Beijing: Apple Inc ran into fresh trouble in China as a group of top Chinese writers have filed a case against it alleging that its App store is selling unlicensed copies of their books and sought USD 7.9 million compensation.
The claim, filed on behalf of 22 famous writers, involves 95 books that have allegedly been sold as pirated copies on Apple`s App store.
Top writers Han Han, He Ma and Nanpai Sanshu, have teamed up and set up a writers` rights alliance, official media here reported today. Han Han is China`s top blogger with millions of followers.
The alliance has already sent a lawyer`s letter to Apple and is waiting for the company`s reply, Bei Zhicheng, head of the alliance said.
The group also claimed that when the Californian company was notified about the pirated content, it was too slow to remove the products, Xinhua news agency reported.
Local Apple spokesperson Huang Yu`na said that Apple understands the importance of protecting intellectual property rights.
The company will "respond properly and timely" to complaints.
China`s National Copyright Administration confirmed that the App Store is suspected of piracy and copyright infringement, but it has to consult with other "relevant departments" to make a judgment.
The new case against Apple came as it grappled to win its trade mark dispute over `iPad`.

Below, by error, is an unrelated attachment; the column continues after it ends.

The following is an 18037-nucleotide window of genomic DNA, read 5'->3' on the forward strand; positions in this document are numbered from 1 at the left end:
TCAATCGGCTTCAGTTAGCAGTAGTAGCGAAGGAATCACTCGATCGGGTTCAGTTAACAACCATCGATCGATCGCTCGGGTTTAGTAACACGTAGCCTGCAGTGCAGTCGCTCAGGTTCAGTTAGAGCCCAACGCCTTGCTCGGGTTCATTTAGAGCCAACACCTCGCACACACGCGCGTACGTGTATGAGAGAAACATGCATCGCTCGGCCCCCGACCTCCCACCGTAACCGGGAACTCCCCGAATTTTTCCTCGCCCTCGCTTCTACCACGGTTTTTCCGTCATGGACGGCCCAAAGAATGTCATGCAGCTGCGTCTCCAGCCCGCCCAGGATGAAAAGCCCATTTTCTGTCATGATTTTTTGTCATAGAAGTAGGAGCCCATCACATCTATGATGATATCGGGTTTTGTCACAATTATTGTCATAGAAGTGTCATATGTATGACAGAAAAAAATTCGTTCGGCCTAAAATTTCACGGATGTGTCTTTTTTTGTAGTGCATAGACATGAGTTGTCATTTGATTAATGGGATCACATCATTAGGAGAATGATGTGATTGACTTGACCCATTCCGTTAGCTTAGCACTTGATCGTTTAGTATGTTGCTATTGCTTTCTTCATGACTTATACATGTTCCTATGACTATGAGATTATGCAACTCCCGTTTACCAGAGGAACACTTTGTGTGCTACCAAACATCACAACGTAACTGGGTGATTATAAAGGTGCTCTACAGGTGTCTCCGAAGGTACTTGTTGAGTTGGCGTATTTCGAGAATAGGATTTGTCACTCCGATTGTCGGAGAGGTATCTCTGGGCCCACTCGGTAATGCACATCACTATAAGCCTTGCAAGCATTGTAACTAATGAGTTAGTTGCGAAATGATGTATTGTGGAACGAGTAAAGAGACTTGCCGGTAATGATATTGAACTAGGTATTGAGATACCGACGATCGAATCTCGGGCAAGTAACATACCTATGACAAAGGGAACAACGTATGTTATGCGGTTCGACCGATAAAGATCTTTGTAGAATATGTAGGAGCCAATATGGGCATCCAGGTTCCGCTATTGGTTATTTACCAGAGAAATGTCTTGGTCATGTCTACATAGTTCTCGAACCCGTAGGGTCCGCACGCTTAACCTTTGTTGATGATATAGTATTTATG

Both Apple and Chinese electronics firm Proview Shenzhen are still sparring in courts over the lengthy iPad trademark case, while the Chinese company is seeking to have iPad sales and exports blocked.
Proview Shenzhen is a subsidiary of the Hong Kong-headquartered Proview International Holdings Limited registered the iPad trademark in a number of countries and
regions as early as 2000.
Apple bought the rights to use the trademark from Proview Taipei in February 2010 via IP Application Development Limited (IP), a company based in Britain.
However, Proview Shenzhen claims it still reserves the ight to use the trademark on the Chinese mainland.
roview Technology is claiming USD 1.6 billion from pple to reuse iPad trade mark in China.
A Chinese court is still considering an appeal by
Apple of an earlier ruling against its claim to the trademark.